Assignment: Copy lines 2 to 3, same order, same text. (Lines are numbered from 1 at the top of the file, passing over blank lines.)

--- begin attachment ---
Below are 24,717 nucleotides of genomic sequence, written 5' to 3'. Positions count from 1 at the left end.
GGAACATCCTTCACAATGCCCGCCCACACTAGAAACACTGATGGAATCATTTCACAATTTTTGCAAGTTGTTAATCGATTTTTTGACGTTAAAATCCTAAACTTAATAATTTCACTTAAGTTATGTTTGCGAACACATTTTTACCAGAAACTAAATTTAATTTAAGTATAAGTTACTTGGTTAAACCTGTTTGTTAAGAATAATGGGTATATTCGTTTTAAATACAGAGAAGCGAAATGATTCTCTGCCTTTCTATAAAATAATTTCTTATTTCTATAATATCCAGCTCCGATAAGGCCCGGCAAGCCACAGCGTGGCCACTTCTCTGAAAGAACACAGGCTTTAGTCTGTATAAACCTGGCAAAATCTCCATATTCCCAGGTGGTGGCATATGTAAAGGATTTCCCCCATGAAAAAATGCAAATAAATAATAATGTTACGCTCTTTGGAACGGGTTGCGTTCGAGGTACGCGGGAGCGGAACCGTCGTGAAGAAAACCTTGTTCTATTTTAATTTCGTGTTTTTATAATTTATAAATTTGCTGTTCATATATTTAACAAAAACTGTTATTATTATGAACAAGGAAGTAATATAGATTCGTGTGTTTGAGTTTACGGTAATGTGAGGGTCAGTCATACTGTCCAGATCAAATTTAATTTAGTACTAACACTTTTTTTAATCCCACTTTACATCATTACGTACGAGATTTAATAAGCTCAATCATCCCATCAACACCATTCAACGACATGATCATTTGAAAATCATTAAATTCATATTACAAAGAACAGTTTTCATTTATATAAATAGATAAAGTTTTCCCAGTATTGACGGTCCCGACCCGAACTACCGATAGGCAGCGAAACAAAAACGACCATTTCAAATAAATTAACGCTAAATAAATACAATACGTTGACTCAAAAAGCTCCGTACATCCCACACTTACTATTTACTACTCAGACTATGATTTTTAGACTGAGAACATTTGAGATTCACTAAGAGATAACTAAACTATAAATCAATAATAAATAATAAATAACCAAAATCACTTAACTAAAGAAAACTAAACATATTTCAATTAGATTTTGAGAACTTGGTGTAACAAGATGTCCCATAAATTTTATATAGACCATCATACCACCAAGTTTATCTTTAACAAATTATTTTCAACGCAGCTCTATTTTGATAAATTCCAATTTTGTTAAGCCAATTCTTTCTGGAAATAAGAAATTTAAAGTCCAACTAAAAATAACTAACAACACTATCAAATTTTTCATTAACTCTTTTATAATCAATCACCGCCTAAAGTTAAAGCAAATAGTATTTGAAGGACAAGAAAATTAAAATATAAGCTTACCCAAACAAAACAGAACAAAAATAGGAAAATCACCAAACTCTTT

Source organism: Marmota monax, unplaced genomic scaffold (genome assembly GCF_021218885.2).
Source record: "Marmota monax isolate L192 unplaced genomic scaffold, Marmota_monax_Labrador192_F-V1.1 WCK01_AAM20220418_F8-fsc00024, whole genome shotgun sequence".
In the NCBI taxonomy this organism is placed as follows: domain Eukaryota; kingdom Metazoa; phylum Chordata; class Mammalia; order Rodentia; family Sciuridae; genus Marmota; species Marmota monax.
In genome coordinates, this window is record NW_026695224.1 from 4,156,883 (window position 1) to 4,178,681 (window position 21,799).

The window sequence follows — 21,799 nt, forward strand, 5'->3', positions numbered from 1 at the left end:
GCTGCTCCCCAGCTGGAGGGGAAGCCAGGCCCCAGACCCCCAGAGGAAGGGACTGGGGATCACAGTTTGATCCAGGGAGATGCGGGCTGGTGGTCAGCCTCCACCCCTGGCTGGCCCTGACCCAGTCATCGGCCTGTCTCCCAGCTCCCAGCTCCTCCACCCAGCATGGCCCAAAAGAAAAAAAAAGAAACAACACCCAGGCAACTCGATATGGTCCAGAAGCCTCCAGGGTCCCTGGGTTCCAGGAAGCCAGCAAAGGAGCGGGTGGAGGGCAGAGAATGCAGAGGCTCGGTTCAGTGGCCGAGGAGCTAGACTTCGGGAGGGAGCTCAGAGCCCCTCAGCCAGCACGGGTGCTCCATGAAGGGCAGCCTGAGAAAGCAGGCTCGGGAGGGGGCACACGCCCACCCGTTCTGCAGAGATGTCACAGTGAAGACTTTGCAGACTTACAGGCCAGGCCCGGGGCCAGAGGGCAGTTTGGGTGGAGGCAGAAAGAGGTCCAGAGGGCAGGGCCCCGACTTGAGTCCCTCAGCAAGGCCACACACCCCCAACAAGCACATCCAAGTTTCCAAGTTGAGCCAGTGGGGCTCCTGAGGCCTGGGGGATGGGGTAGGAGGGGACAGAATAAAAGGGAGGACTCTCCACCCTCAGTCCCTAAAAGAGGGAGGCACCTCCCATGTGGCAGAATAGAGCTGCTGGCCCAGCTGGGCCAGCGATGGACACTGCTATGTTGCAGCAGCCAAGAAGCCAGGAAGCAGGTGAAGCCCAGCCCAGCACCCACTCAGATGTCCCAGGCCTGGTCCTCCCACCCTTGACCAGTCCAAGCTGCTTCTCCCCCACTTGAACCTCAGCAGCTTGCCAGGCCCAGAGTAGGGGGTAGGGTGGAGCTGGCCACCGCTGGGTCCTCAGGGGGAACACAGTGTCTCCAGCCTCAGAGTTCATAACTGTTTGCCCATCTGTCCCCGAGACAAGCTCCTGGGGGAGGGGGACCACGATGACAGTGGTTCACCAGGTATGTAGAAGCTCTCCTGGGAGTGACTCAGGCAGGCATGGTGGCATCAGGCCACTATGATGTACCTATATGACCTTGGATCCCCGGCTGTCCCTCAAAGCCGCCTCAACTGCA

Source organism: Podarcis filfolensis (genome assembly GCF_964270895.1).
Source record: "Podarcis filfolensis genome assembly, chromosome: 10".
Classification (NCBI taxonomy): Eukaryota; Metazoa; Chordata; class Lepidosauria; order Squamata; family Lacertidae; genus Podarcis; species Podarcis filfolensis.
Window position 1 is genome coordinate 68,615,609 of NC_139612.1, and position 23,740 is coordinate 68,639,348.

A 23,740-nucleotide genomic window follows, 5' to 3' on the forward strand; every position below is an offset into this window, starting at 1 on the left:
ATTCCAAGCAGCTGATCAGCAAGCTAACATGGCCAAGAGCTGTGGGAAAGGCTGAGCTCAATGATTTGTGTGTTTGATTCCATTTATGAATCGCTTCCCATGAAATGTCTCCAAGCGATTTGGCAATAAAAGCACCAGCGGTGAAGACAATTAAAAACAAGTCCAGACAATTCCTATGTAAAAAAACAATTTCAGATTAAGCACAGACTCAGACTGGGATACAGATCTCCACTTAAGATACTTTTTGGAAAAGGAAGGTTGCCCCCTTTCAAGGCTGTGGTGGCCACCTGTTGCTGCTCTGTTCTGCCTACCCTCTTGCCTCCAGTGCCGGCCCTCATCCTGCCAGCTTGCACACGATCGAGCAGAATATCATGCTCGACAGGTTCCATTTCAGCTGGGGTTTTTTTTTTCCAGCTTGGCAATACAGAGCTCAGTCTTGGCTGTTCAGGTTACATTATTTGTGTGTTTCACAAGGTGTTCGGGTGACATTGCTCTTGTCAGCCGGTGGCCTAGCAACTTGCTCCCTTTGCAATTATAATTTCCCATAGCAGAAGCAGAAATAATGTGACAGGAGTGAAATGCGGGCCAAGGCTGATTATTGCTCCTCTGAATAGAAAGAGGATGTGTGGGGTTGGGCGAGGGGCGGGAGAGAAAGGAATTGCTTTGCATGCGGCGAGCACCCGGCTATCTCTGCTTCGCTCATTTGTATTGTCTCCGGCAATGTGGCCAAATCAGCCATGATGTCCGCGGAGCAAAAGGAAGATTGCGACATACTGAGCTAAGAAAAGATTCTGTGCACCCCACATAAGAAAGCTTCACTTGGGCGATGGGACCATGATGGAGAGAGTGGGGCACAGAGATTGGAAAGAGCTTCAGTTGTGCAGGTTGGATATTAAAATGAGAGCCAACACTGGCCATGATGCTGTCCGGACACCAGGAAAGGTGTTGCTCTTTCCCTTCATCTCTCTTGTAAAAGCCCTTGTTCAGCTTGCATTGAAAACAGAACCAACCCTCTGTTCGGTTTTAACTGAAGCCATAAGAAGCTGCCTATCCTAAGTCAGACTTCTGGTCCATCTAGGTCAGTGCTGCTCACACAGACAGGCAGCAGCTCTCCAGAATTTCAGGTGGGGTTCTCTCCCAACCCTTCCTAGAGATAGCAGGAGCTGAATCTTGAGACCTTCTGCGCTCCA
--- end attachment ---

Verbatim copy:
GGAACATCCTTCACAATGCCCGCCCACACTAGAAACACTGATGGAATCATTTCACAATTTTTGCAAGTTGTTAATCGATTTTTTGACGTTAAAATCCTAAACTTAATAATTTCACTTAAGTTATGTTTGCGAACACATTTTTACCAGAAACTAAATTTAATTTAAGTATAAGTTACTTGGTTAAACCTGTTTGTTAAGAATAATGGGTATATTCGTTTTAAATACAGAGAAGCGAAATGATTCTCTGCCTTTCTATAAAATAATTTCTTATTTCTATAATATCCAGCTCCGATAAGGCCCGGCAAGCCACAGCGTGGCCACTTCTCTGAAAGAACACAGGCTTTAGTCTGTATAAACCTGGCAAAATCTCCATATTCCCAGGTGGTGGCATATGTAAAGGATTTCCCCCATGAAAAAATGCAAATAAATAATAATGTTACGCTCTTTGGAACGGGTTGCGTTCGAGGTACGCGGGAGCGGAACCGTCGTGAAGAAAACCTTGTTCTATTTTAATTTCGTGTTTTTATAATTTATAAATTTGCTGTTCATATATTTAACAAAAACTGTTATTATTATGAACAAGGAAGTAATATAGATTCGTGTGTTTGAGTTTACGGTAATGTGAGGGTCAGTCATACTGTCCAGATCAAATTTAATTTAGTACTAACACTTTTTTTAATCCCACTTTACATCATTACGTACGAGATTTAATAAGCTCAATCATCCCATCAACACCATTCAACGACATGATCATTTGAAAATCATTAAATTCATATTACAAAGAACAGTTTTCATTTATATAAATAGATAAAGTTTTCCCAGTATTGACGGTCCCGACCCGAACTACCGATAGGCAGCGAAACAAAAACGACCATTTCAAATAAATTAACGCTAAATAAATACAATACGTTGACTCAAAAAGCTCCGTACATCCCACACTTACTATTTACTACTCAGACTATGATTTTTAGACTGAGAACATTTGAGATTCACTAAGAGATAACTAAACTATAAATCAATAATAAATAATAAATAACCAAAATCACTTAACTAAAGAAAACTAAACATATTTCAATTAGATTTTGAGAACTTGGTGTAACAAGATGTCCCATAAATTTTATATAGACCATCATACCACCAAGTTTATCTTTAACAAATTATTTTCAACGCAGCTCTATTTTGATAAATTCCAATTTTGTTAAGCCAATTCTTTCTGGAAATAAGAAATTTAAAGTCCAACTAAAAATAACTAACAACACTATCAAATTTTTCATTAACTCTTTTATAATCAATCACCGCCTAAAGTTAAAGCAAATAGTATTTGAAGGACAAGAAAATTAAAATATAAGCTTACCCAAACAAAACAGAACAAAAATAGGAAAATCACCAAACTCTTT

Source organism: Marmota monax, unplaced genomic scaffold (genome assembly GCF_021218885.2).